Most new ESL teachers are often living abroad for their first time. And for many it is also their first time earning a steady income. If one considers that many ESL teachers around the world earn enough money to be regarded as middle-class in their host countries, it is a wonder why saving money never ceases to be a difficult task for new teachers. It is far too easy to fall into the trap of living paycheck to paycheck. The new teacher must be diligent this does not happen to them or it could ruin their experience. So here are some basic ways to save money while living abroad and teaching. Let us know if this advice is helpful to you by adding a comment at the end of the article.

1. Use public transportation. Taxis are cheap in many foreign countries, but the fares add up over time. Use the bus or other public transportation when possible.

2. Pay your bills first or set money aside for when the bills come.

3. Keep your money in the bank, or perhaps even send money to another bank in either your home country or open a second account in your host country.

4. Convert a percentage of your money into another currency like $US or Euro. This does three very convenient things: First, it adds a measure of security to your money because of the stability of these currencies; second, it can also reduce the physical bulk of currencies that lack large denominations such as $50 or $100 dollar bills. When you're traveling with a lot of money, this can make a big difference; third, it prevents your from spending the money and thus helping you save.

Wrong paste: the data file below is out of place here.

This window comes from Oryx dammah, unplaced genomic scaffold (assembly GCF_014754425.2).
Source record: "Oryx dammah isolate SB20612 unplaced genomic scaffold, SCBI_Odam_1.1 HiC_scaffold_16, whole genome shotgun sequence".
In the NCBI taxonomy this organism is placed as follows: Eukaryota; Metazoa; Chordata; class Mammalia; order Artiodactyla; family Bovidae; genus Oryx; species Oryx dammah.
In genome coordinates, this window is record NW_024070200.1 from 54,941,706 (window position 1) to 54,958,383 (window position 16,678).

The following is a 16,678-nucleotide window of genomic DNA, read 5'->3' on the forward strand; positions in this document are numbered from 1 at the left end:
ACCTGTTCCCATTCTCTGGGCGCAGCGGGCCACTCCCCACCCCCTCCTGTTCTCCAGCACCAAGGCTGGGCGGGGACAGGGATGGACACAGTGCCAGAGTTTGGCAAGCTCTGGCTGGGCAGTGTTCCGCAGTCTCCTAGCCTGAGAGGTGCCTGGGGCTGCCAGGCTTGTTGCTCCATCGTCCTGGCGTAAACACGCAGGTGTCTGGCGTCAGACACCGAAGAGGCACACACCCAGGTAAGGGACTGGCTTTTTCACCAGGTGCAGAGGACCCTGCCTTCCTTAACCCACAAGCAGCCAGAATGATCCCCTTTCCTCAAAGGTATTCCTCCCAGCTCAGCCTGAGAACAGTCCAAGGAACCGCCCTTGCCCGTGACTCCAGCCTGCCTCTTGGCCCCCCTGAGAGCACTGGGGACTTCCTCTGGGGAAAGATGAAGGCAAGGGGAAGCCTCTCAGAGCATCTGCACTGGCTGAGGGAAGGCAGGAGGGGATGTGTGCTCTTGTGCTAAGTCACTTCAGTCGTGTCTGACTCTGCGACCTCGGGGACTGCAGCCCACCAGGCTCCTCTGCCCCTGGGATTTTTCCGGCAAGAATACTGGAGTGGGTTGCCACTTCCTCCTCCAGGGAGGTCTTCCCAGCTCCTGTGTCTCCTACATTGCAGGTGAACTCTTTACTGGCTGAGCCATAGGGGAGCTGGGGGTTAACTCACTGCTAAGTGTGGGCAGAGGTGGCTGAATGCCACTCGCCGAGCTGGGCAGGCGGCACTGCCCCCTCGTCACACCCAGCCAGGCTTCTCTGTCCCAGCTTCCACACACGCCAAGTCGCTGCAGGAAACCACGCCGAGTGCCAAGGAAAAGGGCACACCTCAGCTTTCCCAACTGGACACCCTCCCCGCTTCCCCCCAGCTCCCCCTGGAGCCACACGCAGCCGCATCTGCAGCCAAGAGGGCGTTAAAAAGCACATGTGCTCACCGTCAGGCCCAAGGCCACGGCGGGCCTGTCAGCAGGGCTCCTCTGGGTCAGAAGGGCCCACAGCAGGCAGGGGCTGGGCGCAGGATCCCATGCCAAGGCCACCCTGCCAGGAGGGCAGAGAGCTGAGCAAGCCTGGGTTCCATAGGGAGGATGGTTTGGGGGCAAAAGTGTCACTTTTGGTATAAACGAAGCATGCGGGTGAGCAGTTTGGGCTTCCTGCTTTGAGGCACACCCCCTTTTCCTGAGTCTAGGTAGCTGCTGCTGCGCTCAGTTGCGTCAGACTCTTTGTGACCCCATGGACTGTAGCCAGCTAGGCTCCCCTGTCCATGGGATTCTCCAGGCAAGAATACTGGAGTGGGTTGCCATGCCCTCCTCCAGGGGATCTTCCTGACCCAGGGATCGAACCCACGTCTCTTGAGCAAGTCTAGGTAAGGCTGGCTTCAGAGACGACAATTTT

5. Every penny counts, literally. Remember to save your loose change. I've been able to pay for plane tickets to my favorite vacation spots with the change from my jar of coins.

6. Learn how to cook at home and try to eat the local food. Western food is imported and sold at outrageous prices, especially at restaurants. If you're really dying for a steak or an imported beer, go grocery shopping and cook at home. This can save you a lot of money while satisfying your craving.

7. Budget yourself when going out. Leave your cards at home and bring just what you need.

8. Try to save enough money for emergencies. A good rule to live by: always have enough money for an airplane ticket home. Living abroad can be unpredictable and you never know when something will come up where you have to leave your host country. Airplane ticket money provides a measure of personal security as well as peace of mind.

By following these simple rules, your teaching experience will improve and you will have something more to go home to and not just an empty bank account.